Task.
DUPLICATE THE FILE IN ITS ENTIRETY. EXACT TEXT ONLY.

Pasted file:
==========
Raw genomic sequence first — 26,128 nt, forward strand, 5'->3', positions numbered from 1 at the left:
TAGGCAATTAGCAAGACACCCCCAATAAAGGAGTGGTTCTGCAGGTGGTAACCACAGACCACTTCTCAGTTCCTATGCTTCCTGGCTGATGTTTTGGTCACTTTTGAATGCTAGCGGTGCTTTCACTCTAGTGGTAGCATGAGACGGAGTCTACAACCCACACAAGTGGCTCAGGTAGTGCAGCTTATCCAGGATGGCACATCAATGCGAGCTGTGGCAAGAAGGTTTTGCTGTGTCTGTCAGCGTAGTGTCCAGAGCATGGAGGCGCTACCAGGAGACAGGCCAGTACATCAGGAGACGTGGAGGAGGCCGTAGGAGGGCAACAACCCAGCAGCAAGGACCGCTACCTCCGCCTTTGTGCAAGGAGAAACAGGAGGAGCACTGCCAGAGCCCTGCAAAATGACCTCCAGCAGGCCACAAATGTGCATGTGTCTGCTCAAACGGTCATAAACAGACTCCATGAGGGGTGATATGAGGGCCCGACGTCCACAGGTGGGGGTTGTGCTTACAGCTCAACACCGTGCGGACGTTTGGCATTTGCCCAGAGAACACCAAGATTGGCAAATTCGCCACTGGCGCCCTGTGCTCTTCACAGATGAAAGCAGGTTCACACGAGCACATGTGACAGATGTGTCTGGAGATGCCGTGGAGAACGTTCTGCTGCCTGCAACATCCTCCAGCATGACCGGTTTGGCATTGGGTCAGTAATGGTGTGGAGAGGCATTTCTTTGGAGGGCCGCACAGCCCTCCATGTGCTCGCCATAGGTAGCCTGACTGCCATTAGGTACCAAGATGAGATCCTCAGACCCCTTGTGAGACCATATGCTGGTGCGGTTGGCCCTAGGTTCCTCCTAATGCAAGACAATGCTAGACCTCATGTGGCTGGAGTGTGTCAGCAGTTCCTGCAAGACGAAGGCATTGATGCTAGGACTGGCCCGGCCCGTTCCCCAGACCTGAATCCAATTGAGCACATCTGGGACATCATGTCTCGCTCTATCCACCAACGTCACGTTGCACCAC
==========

Raw genomic sequence first — 26,128 nt, forward strand, 5'->3', positions numbered from 1 at the left:
TAGGCAATTAGCAAGACACCCCCAATAAAGGAGTGGTTCTGCAGGTGGTAACCACAGACCACTTCTCAGTTCCTATGCTTCCTGGCTGATGTTTTGGTCACTTTTGAATGCTAGCGGTGCTTTCACTCTAGTGGTAGCATGAGACGGAGTCTACAACCCACACAAGTGGCTCAGGTAGTGCAGCTTATCCAGGATGGCACATCAATGCGAGCTGTGGCAAGAAGGTTTTGCTGTGTCTGTCAGCGTAGTGTCCAGAGCATGGAGGCGCTACCAGGAGACAGGCCAGTACATCAGGAGACGTGGAGGAGGCCGTAGGAGGGCAACAACCCAGCAGCAAGGACCGCTACCTCCGCCTTTGTGCAAGGAGAAACAGGAGGAGCACTGCCAGAGCCCTGCAAAATGACCTCCAGCAGGCCACAAATGTGCATGTGTCTGCTCAAACGGTCATAAACAGACTCCATGAGGGGTGATATGAGGGCCCGACGTCCACAGGTGGGGGTTGTGCTTACAGCTCAACACCGTGCGGACGTTTGGCATTTGCCCAGAGAACACCAAGATTGGCAAATTCGCCACTGGCGCCCTGTGCTCTTCACAGATGAAAGCAGGTTCACACGAGCACATGTGACAGATGTGTCTGGAGATGCCGTGGAGAACGTTCTGCTGCCTGCAACATCCTCCAGCATGACCGGTTTGGCATTGGGTCAGTAATGGTGTGGAGAGGCATTTCTTTGGAGGGCCGCACAGCCCTCCATGTGCTCGCCATAGGTAGCCTGACTGCCATTAGGTACCAAGATGAGATCCTCAGACCCCTTGTGAGACCATATGCTGGTGCGGTTGGCCCTAGGTTCCTCCTAATGCAAGACAATGCTAGACCTCATGTGGCTGGAGTGTGTCAGCAGTTCCTGCAAGACGAAGGCATTGATGCTAGGACTGGCCCGGCCCGTTCCCCAGACCTGAATCCAATTGAGCACATCTGGGACATCATGTCTCGCTCTATCCACCAACGTCACGTTGCACCAC